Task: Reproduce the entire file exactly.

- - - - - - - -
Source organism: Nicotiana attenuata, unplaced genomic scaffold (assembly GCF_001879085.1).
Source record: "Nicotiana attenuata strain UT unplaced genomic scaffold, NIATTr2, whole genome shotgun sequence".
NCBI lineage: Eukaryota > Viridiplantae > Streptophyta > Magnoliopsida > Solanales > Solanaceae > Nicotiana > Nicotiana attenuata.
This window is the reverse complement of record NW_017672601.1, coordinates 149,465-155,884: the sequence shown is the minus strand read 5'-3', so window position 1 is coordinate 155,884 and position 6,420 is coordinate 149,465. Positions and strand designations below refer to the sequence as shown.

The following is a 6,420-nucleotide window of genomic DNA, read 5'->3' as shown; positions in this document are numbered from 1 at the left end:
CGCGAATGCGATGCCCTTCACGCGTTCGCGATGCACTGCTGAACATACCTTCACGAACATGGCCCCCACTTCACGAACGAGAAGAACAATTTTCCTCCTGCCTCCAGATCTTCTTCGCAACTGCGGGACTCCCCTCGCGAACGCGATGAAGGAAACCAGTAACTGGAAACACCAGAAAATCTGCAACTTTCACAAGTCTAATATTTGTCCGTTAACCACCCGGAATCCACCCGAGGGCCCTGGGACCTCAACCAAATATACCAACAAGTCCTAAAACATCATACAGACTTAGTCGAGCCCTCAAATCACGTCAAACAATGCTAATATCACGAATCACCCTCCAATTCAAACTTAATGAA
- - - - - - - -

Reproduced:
Source organism: Nicotiana attenuata, unplaced genomic scaffold (assembly GCF_001879085.1).
Source record: "Nicotiana attenuata strain UT unplaced genomic scaffold, NIATTr2, whole genome shotgun sequence".
NCBI lineage: Eukaryota > Viridiplantae > Streptophyta > Magnoliopsida > Solanales > Solanaceae > Nicotiana > Nicotiana attenuata.
This window is the reverse complement of record NW_017672601.1, coordinates 149,465-155,884: the sequence shown is the minus strand read 5'-3', so window position 1 is coordinate 155,884 and position 6,420 is coordinate 149,465. Positions and strand designations below refer to the sequence as shown.

The following is a 6,420-nucleotide window of genomic DNA, read 5'->3' as shown; positions in this document are numbered from 1 at the left end:
CGCGAATGCGATGCCCTTCACGCGTTCGCGATGCACTGCTGAACATACCTTCACGAACATGGCCCCCACTTCACGAACGAGAAGAACAATTTTCCTCCTGCCTCCAGATCTTCTTCGCAACTGCGGGACTCCCCTCGCGAACGCGATGAAGGAAACCAGTAACTGGAAACACCAGAAAATCTGCAACTTTCACAAGTCTAATATTTGTCCGTTAACCACCCGGAATCCACCCGAGGGCCCTGGGACCTCAACCAAATATACCAACAAGTCCTAAAACATCATACAGACTTAGTCGAGCCCTCAAATCACGTCAAACAATGCTAATATCACGAATCACCCTCCAATTCAAACTTAATGAA